Deep In The Heat Of Texas

Every winter, thousands of Americans flock to this southern state for the sun. Alex Hannaford joins them
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The Independent Travel

'Does it snow in England?" says Carol McCartney, who manages the Pecan Grove mobile home park in Austin with her husband, Robert. She looks at me hopefully. Central Texans don't see much snow.

"Not as much as it did when I was younger," I tell her. "But I've come here to escape the cold."

And I'm not alone. Each winter, people from across the US descend on central and southern Texas in their thousands for the sunshine. Known as Winter Texans, they pack up their RVs and head to places such as Austin (the state capital), the historic south Texas town of Mission, and Harlingen in the Rio Grande Valley.

"There's an exodus down here in the winter," Robert tells me from behind a small wooden counter. "There are 500 RV sites down in the valley. People have been coming to our site for 20 years. Some trailers have never left." (According to the Austin visitors' bureau, the actor Matthew McConaughey keeps his RV at Pecan Grove because he "rarely flies").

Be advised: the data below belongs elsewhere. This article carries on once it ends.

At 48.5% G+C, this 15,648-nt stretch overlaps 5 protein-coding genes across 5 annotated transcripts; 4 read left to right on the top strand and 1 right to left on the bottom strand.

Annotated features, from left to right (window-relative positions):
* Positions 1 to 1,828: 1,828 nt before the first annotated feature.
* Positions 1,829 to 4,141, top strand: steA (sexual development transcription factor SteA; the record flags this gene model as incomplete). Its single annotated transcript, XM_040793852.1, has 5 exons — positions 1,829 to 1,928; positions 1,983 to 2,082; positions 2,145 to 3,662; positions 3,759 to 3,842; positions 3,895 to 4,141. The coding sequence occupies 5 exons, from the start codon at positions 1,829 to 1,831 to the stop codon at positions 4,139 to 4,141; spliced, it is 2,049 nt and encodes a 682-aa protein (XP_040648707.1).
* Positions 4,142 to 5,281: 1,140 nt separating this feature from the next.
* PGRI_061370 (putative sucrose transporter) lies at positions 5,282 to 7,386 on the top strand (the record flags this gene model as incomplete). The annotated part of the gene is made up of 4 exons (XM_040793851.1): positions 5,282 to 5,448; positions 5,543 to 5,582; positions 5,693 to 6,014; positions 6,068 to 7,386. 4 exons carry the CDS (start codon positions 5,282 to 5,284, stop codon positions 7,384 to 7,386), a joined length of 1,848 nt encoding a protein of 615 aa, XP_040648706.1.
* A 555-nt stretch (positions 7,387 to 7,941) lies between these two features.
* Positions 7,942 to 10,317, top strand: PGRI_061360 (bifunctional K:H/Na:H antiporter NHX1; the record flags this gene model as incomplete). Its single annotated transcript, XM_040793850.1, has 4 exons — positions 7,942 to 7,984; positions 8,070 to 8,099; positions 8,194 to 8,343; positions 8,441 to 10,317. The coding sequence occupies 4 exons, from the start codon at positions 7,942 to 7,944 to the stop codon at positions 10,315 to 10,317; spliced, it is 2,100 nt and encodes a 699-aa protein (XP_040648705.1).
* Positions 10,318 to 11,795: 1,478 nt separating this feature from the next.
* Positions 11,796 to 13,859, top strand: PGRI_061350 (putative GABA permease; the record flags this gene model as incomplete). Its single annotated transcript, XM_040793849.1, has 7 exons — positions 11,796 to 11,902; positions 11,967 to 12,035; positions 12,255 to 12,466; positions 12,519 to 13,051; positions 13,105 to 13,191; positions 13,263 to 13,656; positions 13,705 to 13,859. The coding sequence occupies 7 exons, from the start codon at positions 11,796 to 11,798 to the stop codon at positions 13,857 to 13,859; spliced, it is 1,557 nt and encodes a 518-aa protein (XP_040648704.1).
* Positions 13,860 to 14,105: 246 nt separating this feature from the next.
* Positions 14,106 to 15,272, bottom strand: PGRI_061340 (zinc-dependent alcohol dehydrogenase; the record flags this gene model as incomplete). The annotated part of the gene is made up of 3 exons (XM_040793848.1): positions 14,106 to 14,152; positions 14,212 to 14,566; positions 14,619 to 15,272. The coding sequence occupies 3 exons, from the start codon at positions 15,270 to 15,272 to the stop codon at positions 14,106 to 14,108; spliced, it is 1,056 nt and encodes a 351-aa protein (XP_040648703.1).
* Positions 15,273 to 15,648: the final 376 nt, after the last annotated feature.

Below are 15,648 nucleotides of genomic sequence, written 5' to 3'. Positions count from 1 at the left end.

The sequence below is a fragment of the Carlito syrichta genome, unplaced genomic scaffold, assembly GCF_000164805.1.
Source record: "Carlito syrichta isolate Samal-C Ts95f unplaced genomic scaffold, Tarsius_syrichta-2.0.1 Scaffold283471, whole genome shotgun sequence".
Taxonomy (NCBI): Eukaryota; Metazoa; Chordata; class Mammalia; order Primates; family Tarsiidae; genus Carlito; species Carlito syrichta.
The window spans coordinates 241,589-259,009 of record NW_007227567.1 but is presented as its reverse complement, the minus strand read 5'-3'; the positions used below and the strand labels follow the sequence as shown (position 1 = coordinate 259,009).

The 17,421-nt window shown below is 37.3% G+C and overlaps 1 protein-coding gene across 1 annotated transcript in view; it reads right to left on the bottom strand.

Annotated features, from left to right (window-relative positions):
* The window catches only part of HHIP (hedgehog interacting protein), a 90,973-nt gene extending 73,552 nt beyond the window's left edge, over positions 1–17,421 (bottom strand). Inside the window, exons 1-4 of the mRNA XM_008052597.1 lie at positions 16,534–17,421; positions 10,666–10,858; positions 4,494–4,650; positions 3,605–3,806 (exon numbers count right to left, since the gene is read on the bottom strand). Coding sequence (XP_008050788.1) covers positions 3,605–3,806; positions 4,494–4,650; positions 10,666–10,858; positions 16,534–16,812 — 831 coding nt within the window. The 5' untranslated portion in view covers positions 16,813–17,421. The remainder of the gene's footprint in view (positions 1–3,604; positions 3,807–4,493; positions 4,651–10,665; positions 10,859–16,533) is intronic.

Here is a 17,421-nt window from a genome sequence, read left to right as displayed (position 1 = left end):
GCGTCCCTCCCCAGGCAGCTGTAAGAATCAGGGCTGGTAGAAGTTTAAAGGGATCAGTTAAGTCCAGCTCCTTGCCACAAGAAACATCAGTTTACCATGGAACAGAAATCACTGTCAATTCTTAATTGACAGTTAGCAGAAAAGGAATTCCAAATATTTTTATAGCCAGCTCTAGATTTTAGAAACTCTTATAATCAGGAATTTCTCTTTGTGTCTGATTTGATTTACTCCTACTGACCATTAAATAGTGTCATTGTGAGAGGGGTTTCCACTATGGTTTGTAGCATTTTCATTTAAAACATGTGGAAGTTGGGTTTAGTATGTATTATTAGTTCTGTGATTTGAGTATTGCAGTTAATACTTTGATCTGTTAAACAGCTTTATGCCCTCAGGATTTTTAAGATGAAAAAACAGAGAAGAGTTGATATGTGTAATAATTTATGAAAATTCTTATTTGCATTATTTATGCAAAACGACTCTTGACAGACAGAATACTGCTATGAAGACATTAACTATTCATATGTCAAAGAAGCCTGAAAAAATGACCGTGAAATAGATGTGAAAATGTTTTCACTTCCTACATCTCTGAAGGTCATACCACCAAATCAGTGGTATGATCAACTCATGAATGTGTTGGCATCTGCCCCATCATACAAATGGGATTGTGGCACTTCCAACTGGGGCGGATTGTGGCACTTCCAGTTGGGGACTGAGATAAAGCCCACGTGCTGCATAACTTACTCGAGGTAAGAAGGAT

Most Winter Texans come from the north - places such as Minnesota and Michigan, Illinois and South Dakota - but Floridians wanting a change of scenery (and sometimes even warmer temperatures) are not unknown. All come for the weather, swimming in the many lakes and natural water holes, fishing, boating and live music.

Half an hour before I met Robert and Carol I was swimming in nearby Barton Springs, a 900ft-long natural swimming pool fed by an aquifer. It's the beginning of November, the sun is shining and the trees surrounding the pool are blowing in the gentle breeze.

A sign outside the pool explains that over the years it has drawn Indians, pioneers and tourists. In the 1700s Spanish friars built missions here. Some hardcore Austinites come here every day for their morning exercise routine.

Barton Springs feeds into Town Lake (actually a dammed-off section of the Colorado River), right in the heart of downtown Austin. After a swim, my wife Courtney and I rented kayaks here for $10 (£5.30) an hour. In parts, the water is clear and as you head out into the main body of the lake you can see turtles sunning themselves on floating branches. There was a peculiar, shrill sound as we paddled under Congress Avenue Bridge. It was also a bit pungent: this bridge is home to the largest urban bat colony in North America and each night, from March to November, about 1.5 million Mexican free-tail bats emerge from the small ridges underneath its arch and head out into the night sky in search of food. Apparently they get through from 10,000 to 20,000lb of insects a night, so it's probably a good place to get away from mosquitoes too. The most spectacular bat flights are in August but still merits a visit this time of year - even if you do have to hold your nose.